We are delighted to announce that the Pagosa Pilots have launched an initiative to create an aviation education section in the Library’s Teen Center that will help teens interested in aviation as either a hobby or a career to learn more about the many opportunities in this field.
The new pilots initiative is the brainchild of Bill McKown, Pagosa’s airport manager since April 30. He came here from Florida upon his retirement from the Navy. In Florida he was a volunteer leader of a co-educational organization called Venturing, an offshoot of the Boy Scouts aimed at young adults aged 14 through 20. Now he and Anne Kautzky, a professional medical evacuation pilot who also lives in Pagosa, are spearheading the local effort.
Bill and Anne are collecting books, technical manuals, video tapes, DVDs and other aviation-oriented materials from the Pagosa Pilots group. The goal is to provide information to teens interested in a variety of aviation fields’– not only flying but also areas such as avionics, maintenance, air traffic control, weather or charter company dispatcher. They even hope to provide flight simulation and other programs on computers.
It is appropriate that the latest library project by the pilots is aimed at our new Teen Center, because it was money raised at their fund-raiser last year that was the prime donation enabling us to create this space for our local teens.
Library staffers hope the generosity of our local pilots will encourage other community groups to sponsor similar sections in the Teen Center.
“This is exactly the kind of collaborative effort we love to be involved with,” said Stephanie Graveson, our youth services librarian. “It’s so important for us to dovetail activities with those in the schools, Parks and Recreation and other local organizations. In a small community like ours, we can make up for limited money with talent and creativity if we work as partners.”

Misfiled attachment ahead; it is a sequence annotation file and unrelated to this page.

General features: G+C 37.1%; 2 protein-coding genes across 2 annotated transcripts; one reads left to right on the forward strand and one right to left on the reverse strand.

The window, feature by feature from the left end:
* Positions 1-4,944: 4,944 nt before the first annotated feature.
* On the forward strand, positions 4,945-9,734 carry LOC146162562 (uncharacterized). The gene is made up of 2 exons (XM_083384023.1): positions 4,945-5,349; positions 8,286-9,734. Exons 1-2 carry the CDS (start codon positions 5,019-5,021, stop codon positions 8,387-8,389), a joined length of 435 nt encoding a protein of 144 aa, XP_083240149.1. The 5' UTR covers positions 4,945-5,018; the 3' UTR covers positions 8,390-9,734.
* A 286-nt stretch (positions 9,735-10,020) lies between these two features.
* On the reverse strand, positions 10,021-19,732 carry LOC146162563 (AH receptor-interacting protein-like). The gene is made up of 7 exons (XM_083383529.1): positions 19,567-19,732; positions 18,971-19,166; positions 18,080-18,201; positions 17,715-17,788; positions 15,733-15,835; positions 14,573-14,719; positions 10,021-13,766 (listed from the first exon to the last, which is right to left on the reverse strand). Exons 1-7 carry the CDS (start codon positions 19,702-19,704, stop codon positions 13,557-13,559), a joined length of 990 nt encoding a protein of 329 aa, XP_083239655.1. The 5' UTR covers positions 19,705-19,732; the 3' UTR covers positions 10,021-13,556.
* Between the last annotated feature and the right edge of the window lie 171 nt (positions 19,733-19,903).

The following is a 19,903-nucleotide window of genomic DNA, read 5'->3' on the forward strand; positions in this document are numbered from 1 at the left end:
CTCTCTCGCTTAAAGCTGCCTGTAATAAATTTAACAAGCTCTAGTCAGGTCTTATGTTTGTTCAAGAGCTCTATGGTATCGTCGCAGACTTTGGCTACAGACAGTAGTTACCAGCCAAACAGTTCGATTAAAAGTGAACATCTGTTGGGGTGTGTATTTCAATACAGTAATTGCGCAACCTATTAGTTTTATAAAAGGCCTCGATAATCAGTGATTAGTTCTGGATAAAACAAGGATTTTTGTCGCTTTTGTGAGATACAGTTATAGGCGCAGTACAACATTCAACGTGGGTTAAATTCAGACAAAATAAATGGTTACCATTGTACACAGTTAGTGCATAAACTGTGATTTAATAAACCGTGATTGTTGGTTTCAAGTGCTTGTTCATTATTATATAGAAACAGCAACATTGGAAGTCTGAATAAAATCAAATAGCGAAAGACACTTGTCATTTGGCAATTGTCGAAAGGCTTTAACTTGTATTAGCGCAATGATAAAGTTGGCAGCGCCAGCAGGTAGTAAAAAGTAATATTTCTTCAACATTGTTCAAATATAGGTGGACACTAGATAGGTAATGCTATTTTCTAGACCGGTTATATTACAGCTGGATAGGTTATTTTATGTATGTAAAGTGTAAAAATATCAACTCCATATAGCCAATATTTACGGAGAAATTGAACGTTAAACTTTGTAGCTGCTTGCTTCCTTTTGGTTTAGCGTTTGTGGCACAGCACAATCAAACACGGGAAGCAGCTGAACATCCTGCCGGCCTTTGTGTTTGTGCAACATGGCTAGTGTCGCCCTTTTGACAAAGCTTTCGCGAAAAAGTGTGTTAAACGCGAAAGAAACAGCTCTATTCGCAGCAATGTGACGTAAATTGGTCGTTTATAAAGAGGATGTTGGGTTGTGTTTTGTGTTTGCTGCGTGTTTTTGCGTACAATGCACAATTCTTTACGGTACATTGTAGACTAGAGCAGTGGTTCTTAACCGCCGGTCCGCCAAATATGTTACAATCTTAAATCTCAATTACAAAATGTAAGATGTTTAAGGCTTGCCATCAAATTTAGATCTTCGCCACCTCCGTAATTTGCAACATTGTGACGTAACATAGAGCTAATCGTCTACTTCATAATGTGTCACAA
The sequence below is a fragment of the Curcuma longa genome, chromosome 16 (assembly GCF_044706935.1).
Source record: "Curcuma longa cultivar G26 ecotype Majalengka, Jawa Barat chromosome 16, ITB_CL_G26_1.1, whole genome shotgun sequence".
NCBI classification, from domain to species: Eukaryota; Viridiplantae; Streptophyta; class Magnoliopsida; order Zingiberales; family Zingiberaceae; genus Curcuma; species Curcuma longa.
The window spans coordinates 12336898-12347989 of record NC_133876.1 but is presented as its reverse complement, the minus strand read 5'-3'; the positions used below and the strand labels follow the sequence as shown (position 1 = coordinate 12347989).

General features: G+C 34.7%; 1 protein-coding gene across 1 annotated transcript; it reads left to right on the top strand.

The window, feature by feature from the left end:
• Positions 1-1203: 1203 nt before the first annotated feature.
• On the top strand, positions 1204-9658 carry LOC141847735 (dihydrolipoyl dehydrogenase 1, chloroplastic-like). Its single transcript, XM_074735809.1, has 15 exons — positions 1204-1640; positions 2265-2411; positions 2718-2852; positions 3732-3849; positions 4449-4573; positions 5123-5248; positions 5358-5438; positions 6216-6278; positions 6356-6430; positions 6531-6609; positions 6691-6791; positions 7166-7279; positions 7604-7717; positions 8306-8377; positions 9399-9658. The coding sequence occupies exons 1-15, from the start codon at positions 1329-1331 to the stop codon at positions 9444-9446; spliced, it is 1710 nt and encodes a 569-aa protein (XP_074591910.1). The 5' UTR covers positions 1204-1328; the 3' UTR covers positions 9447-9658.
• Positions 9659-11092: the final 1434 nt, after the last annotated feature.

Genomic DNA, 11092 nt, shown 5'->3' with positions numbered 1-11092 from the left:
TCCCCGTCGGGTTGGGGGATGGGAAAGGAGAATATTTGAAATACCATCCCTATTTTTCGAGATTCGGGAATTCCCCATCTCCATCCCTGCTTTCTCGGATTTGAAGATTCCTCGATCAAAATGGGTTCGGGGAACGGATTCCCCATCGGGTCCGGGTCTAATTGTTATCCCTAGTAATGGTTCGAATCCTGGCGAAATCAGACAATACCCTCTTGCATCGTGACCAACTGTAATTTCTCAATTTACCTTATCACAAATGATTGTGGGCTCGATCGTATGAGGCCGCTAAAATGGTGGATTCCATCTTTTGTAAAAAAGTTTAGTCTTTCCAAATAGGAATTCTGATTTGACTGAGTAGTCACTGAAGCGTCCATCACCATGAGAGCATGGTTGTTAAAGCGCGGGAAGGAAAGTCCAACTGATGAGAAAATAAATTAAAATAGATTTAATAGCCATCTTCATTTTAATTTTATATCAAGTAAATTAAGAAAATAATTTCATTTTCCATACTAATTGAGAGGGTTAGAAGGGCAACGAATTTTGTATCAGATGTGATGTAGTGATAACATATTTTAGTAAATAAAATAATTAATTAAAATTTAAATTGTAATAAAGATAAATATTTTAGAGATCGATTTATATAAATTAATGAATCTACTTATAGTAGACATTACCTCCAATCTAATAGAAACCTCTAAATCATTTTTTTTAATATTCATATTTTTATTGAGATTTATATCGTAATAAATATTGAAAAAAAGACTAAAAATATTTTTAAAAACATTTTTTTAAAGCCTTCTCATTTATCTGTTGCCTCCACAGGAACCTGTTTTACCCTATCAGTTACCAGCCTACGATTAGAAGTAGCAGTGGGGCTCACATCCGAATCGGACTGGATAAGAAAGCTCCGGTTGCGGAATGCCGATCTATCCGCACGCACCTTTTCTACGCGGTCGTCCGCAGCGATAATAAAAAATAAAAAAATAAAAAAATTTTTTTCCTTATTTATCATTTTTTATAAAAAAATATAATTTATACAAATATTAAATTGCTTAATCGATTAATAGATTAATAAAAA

Rosalind Marshall, who teaches English as a Second Language at the Archuleta County Education Center, is the leader of a free English conversation class that meets Tuesday afternoons from 4:30 to 5:30 p.m. in the library. The group welcomes all people who want to practice English, and their discussions cover many subjects from local events to family happenings. Some knowledge of English is helpful, and all ages are welcome.
DVDs by a local lady
Susan Winter Ward is featured in a series of five DVDs called “Yoga for the Young at Heart: Accessible Yoga for Every Body.” Titles of the individual DVDs are “Embracing Menopause,” “Sitting Fit Anytime,” “very Day Yoga for Every Body,” “Accessible Yoga for Every Body” and “Yoga for the Young at Heart.”
Self-help and a cookbook
“Giada’s Kitchen: New Italian Favorites” by Food Network star Giada de Laurentis offers a faster, lighter take on classic Italian dishes.
“Mother Warriors” by Jenny McCarthy tells of the many mothers working long and hard to heal autism against all odds.
“French Women Don’t Get Fat” by Mireille Guiliano bills itself as the ultimate non-diet book.
Books for pre-teens